Definition of unders

Same as solids, in New Zealand. Compare little, small, reds, low, spots, dots; contrast overs.

24 Random Essential Billiards Terms

A player who was playing very well but suddenly starts playing badly. e.g. "He was making everything on every shot, then lost his stroke and couldn't hit anything, costing him the match."
Describing a ball that is safe because it is in close proximity to one or more other balls, and would need to be developed before it becomes pottable.
An imaginary line running horizontally across a billiards table from the second diamond (from the foot end of the table) on one long rail to the corresponding second diamond on the other long rail. The foot string intersects the long string at the foot spot. It is rarely drawn on the table.
Hitting the object ball with too large of a cut angle; hitting the object ball too thin. It is a well-known maxim that overcutting is preferable to undercutting in many situations, as is more often leaves the table in a disadvantageous position on the miss than does an undercut. See also professional side of the pocket.
Nickname for the nine ball, usually only used when playing the game 9-Ball.
A term used to indicate balls that are frozen, or close enough that no matter from which angle they are hit from the combination will send the outer ball the same direction. "Are the 2 and 7 pointing at the corner?? Okay, I'll use that duck to get position way over there."
This is the way your hand is configured to support the shaft of the cue during a shot.
Also (chiefly British) shot programme. The enumerated trick shots that must be performed in the fields of artistic billiards (70 pre-determined shots) and artistic pool (56 tricks in 8 "disciplines").
During a set if the opponent does not win a single game, they are said to have been skunked.
The forward rotation of the cue ball that results from a follow shot. Also known as top spin or top, follow is applied to the cue ball by hitting it above its equator, causing it to spin more rapidly in the direction of travel than it would simply by rolling on the cloth from a center-ball hit. Follow speeds the cue ball up, and widens both the carom angle after contact with an object ball, and angle of reflection off a cushion.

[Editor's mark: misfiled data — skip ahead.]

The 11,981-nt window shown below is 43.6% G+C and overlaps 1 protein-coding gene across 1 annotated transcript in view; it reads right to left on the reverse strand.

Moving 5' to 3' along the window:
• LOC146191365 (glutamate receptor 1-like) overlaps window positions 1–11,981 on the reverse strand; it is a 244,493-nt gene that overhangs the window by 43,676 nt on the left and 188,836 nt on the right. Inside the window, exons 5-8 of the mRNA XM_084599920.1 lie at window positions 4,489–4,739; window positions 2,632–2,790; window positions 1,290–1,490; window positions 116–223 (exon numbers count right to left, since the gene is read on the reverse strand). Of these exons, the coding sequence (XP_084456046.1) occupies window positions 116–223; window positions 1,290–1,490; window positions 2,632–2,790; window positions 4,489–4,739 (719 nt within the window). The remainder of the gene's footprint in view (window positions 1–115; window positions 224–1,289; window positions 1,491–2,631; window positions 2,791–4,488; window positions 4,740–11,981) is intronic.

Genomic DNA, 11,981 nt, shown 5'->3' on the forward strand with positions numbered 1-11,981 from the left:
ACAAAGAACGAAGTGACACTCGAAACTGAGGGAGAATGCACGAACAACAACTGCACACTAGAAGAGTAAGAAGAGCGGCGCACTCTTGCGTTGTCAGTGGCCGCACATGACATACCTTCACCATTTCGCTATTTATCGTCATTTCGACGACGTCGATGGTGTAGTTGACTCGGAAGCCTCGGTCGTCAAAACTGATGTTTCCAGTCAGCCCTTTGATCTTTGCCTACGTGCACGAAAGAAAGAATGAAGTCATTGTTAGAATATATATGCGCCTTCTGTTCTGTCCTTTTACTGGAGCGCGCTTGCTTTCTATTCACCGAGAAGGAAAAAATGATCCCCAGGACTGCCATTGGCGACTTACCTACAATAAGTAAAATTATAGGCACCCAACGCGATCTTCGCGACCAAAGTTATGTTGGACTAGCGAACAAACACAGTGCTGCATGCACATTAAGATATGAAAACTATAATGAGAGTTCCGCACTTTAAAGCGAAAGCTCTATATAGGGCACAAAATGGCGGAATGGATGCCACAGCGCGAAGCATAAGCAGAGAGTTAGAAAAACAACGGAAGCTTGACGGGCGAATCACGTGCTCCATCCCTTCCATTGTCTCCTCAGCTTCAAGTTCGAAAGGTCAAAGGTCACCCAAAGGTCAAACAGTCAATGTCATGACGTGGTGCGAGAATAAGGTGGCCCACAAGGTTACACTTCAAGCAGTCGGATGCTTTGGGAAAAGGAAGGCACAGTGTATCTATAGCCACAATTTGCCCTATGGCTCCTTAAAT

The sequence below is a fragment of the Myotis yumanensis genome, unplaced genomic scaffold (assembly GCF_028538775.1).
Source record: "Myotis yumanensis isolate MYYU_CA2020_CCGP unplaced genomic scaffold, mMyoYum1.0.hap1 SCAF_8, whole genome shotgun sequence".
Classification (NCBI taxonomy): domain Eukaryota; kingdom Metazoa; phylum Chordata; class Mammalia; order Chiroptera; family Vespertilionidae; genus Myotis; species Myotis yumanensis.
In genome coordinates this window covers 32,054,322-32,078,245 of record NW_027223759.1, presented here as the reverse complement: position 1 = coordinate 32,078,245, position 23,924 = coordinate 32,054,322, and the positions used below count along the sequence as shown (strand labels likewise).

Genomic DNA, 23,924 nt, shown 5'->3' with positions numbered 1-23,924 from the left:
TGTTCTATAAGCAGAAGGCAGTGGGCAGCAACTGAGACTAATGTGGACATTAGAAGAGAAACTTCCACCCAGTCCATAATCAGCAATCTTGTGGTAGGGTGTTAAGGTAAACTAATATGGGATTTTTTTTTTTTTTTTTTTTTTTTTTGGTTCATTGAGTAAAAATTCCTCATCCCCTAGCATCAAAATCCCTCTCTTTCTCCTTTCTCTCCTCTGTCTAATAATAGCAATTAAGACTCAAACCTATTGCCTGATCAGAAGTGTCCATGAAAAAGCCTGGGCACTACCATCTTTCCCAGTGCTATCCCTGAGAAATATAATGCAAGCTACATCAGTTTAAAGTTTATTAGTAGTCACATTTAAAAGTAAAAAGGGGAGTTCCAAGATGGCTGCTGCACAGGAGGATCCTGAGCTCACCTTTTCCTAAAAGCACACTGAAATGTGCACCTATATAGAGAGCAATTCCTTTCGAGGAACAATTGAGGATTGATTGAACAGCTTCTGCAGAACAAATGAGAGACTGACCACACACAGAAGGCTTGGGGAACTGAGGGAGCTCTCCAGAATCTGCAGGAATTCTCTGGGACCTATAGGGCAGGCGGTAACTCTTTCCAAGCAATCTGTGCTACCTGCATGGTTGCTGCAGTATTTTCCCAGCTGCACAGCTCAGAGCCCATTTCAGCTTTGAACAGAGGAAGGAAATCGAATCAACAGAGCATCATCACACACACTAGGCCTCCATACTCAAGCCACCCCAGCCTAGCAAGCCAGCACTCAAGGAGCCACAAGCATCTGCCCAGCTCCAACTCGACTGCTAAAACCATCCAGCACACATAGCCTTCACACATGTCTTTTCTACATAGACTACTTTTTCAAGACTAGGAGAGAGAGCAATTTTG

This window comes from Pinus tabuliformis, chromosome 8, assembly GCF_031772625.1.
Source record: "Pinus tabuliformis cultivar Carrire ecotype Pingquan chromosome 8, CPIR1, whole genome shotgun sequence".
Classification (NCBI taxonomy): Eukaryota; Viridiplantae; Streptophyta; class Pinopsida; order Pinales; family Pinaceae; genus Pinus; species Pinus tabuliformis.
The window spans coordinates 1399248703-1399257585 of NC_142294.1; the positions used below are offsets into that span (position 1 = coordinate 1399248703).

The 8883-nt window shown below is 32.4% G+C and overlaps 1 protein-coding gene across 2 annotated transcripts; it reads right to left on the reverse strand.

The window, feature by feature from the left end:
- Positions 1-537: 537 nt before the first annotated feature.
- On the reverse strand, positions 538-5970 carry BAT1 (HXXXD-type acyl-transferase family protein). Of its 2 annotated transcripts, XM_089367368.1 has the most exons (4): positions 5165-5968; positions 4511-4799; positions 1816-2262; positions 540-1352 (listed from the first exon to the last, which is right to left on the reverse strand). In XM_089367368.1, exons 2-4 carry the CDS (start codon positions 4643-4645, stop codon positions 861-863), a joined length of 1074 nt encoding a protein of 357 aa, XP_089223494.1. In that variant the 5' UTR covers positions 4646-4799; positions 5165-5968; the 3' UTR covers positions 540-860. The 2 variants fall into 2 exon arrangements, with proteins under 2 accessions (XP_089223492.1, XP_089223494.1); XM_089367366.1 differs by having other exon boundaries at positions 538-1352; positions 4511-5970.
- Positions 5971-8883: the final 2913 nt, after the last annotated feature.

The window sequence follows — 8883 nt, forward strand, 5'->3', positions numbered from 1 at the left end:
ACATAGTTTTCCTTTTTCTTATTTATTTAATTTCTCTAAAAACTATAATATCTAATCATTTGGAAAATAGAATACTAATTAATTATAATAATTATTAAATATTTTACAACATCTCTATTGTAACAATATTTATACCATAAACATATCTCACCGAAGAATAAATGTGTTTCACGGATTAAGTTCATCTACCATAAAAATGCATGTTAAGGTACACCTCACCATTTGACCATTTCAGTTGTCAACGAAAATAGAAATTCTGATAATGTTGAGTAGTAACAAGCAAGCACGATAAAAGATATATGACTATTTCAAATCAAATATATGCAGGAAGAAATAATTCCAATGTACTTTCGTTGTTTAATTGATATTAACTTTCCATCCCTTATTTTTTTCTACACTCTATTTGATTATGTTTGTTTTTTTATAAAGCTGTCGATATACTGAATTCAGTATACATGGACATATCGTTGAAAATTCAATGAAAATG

To reach a certain position in a tournament. "I placed 17th." "She will probably place in the money this time."
The number of balls pocketed in an inning in pool (e.g., a run of five balls), or points scored in a row in carom billiards (e.g., a run of five points). Compare British break (sense 2), which is applied to pool as well as snooker in British English.
A bank shot is when the shooter (player) bounces the cue ball or the object ball (after it is hit by the cue ball) off a rail in an attempt to make the shot. A successful bank shot will result in sinking the object ball or a defense that will make it very difficult for the opponent to attempt their shot.
In eight-ball, when all object balls are balls-on for either player.
A description of a break shot in which the rack (pack) is spread apart well. See also the open break requirement in some games' rules, including eight-ball and nine-ball.
In carom billiards, descriptive of play in which the balls are not gathered.
A fast paced offensive game similar to 9-ball but only using balls numbered 1 through 7.
Pocketing the 7-ball wins the game. Under the current pro rules of 7-ball, any missed shot gives your opponent ball-in-hand.
To maneuver a ball on a shot so that it will be favorably positioned for later play into a particular pocket, even at the expense of sacrificing position or the inning to achieve that result.
This is a term used more in snooker to refer to a follow shot, when the cue ball is hit above center to allow it to follow the object ball after impact.
A player who was not shooting well during a match but suddenly turns it around and starts playing better and more accurately. Also known as "Finding a stroke" or "Found their stroke".
This is a shot where the cue ball contacts an object ball and moves it along a path, but because the cue ball is still in motion it re-contacts the object ball and pushes it in the pocket after it stops.
A pocket; usually used in disgust when describing a scratch (e.g., "the cue ball's gone down the sewer").
In snooker, a phrase used to describe a situation where the player has an easy pot and in general the balls are in a position to go on to make a sizeable break.
In snooker, the pocket nearest the yellow spot.
An imaginary line drawn from the desired path an object ball is to be sent (usually the center of a pocket) and the center of the object ball.
(Chiefly British) Said of an object ball that can easily be reached by the cue ball, or of a pocket that can easily be reached by a selected object ball, usually directly (i.e. without intervening kick, bank, carom, kiss or combination shots).